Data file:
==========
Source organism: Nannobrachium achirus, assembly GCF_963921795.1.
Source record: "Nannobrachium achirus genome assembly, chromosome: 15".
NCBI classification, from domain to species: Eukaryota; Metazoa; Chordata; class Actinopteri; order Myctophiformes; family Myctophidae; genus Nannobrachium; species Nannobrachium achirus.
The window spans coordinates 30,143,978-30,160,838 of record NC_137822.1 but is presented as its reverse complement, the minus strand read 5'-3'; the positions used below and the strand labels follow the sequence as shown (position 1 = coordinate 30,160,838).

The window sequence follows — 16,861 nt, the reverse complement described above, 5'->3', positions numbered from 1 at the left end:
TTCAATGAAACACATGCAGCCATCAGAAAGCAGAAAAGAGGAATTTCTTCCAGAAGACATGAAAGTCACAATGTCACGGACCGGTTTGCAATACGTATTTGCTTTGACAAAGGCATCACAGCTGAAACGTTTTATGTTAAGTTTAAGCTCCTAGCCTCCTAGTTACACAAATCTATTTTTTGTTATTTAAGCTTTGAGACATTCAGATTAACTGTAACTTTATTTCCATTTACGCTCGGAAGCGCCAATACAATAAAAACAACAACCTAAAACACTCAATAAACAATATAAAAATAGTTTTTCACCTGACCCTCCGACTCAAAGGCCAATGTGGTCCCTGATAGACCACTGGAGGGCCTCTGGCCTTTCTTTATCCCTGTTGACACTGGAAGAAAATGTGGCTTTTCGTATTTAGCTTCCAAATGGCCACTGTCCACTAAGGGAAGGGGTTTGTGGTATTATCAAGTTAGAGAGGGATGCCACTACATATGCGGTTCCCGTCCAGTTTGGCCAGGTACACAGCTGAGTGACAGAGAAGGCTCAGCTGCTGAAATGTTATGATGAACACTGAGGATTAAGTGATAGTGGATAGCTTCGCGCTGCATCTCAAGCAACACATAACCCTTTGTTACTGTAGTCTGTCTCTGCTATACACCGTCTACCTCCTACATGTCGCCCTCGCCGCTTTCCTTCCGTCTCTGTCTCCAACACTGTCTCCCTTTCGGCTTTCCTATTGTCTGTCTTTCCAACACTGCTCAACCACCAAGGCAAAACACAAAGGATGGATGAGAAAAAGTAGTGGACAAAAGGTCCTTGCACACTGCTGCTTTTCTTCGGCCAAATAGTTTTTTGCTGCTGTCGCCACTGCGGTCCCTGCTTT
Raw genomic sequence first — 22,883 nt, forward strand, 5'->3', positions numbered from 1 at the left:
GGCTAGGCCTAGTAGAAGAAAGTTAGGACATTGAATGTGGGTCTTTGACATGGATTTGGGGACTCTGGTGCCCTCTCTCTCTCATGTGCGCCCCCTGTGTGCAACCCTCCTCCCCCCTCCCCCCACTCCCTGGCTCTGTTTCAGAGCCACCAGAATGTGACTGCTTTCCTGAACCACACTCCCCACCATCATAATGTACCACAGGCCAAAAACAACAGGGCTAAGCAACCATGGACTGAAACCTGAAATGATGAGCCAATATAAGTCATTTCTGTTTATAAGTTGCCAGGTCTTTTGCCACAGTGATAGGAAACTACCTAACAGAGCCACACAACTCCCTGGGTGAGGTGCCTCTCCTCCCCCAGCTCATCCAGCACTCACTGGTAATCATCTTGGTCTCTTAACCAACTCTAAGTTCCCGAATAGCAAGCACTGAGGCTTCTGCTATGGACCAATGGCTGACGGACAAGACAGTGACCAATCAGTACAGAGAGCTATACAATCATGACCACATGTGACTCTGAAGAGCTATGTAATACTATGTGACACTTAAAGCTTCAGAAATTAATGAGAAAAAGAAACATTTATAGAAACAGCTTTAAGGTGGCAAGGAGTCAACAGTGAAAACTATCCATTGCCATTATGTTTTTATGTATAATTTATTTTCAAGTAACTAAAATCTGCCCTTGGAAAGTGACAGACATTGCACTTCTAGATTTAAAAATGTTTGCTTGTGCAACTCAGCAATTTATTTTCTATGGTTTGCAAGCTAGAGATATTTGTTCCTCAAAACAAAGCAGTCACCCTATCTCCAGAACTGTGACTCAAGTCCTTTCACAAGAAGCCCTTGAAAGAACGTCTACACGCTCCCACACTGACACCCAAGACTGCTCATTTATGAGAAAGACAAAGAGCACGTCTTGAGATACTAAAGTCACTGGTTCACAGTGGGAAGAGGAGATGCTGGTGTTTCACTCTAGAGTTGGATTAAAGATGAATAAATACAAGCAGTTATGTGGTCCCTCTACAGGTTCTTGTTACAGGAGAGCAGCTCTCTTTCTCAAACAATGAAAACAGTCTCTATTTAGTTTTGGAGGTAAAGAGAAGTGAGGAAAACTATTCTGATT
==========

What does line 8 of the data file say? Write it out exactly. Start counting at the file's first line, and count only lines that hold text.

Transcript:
GGCTAGGCCTAGTAGAAGAAAGTTAGGACATTGAATGTGGGTCTTTGACATGGATTTGGGGACTCTGGTGCCCTCTCTCTCTCATGTGCGCCCCCTGTGTGCAACCCTCCTCCCCCCTCCCCCCACTCCCTGGCTCTGTTTCAGAGCCACCAGAATGTGACTGCTTTCCTGAACCACACTCCCCACCATCATAATGTACCACAGGCCAAAAACAACAGGGCTAAGCAACCATGGACTGAAACCTGAAATGATGAGCCAATATAAGTCATTTCTGTTTATAAGTTGCCAGGTCTTTTGCCACAGTGATAGGAAACTACCTAACAGAGCCACACAACTCCCTGGGTGAGGTGCCTCTCCTCCCCCAGCTCATCCAGCACTCACTGGTAATCATCTTGGTCTCTTAACCAACTCTAAGTTCCCGAATAGCAAGCACTGAGGCTTCTGCTATGGACCAATGGCTGACGGACAAGACAGTGACCAATCAGTACAGAGAGCTATACAATCATGACCACATGTGACTCTGAAGAGCTATGTAATACTATGTGACACTTAAAGCTTCAGAAATTAATGAGAAAAAGAAACATTTATAGAAACAGCTTTAAGGTGGCAAGGAGTCAACAGTGAAAACTATCCATTGCCATTATGTTTTTATGTATAATTTATTTTCAAGTAACTAAAATCTGCCCTTGGAAAGTGACAGACATTGCACTTCTAGATTTAAAAATGTTTGCTTGTGCAACTCAGCAATTTATTTTCTATGGTTTGCAAGCTAGAGATATTTGTTCCTCAAAACAAAGCAGTCACCCTATCTCCAGAACTGTGACTCAAGTCCTTTCACAAGAAGCCCTTGAAAGAACGTCTACACGCTCCCACACTGACACCCAAGACTGCTCATTTATGAGAAAGACAAAGAGCACGTCTTGAGATACTAAAGTCACTGGTTCACAGTGGGAAGAGGAGATGCTGGTGTTTCACTCTAGAGTTGGATTAAAGATGAATAAATACAAGCAGTTATGTGGTCCCTCTACAGGTTCTTGTTACAGGAGAGCAGCTCTCTTTCTCAAACAATGAAAACAGTCTCTATTTAGTTTTGGAGGTAAAGAGAAGTGAGGAAAACTATTCTGATT